President Trump is threatening to use the emergency authority granted by a powerful, but obscure federal law to make good on his tweeted "order" to US businesses to cut ties in China amid a spiraling trade war between the two nations, the AP reports. China's announcement Friday that it was raising tariffs on $75 billion in US imports sent Trump into a rage and White House aides scrambling for a response. Trump fired off on Twitter, declaring American companies "are hereby ordered to immediately start looking for an alternative to China." He later clarified that he was threatening to make use of the International Emergency Economic Powers Act in the trade war, raising questions about the wisdom and propriety of making the 1977 act used to target rogue regimes, terrorists, and drug traffickers in this trade battle.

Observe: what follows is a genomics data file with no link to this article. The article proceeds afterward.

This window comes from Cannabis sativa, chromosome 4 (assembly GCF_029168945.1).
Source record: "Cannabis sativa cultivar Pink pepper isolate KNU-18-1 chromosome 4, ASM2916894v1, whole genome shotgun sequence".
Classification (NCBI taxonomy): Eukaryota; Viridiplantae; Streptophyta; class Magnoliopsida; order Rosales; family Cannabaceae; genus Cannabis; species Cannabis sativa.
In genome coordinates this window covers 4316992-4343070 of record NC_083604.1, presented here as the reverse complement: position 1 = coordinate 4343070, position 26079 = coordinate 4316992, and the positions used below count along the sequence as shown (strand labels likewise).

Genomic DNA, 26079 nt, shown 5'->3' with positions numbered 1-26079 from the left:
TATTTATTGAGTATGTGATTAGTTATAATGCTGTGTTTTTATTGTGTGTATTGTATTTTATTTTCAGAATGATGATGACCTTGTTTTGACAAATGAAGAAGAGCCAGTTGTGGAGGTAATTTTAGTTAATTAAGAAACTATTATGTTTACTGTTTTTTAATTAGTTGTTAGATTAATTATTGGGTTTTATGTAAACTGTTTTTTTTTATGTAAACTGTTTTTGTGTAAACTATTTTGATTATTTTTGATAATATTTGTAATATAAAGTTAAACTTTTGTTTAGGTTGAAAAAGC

It would mark the latest grasp of authority by Trump, who has claimed widespread powers not sought by his predecessors despite his own past criticism of their use of executive powers. "For all of the Fake News Reporters that don't have a clue as to what the law is relative to Presidential powers, China, etc., try looking at the Emergency Economic Powers Act of 1977," Trump tweeted late Friday. "Case closed!" The act gives presidents wide berth in regulating international commerce during times of declared national emergencies. Trump threatened to use those powers earlier this year to place tariffs on imports from Mexico in a bid to force the US neighbor to do more to address illegal crossings at their shared border. Click for the full story. (Or see what the US Chamber of Commerce thinks about his order.)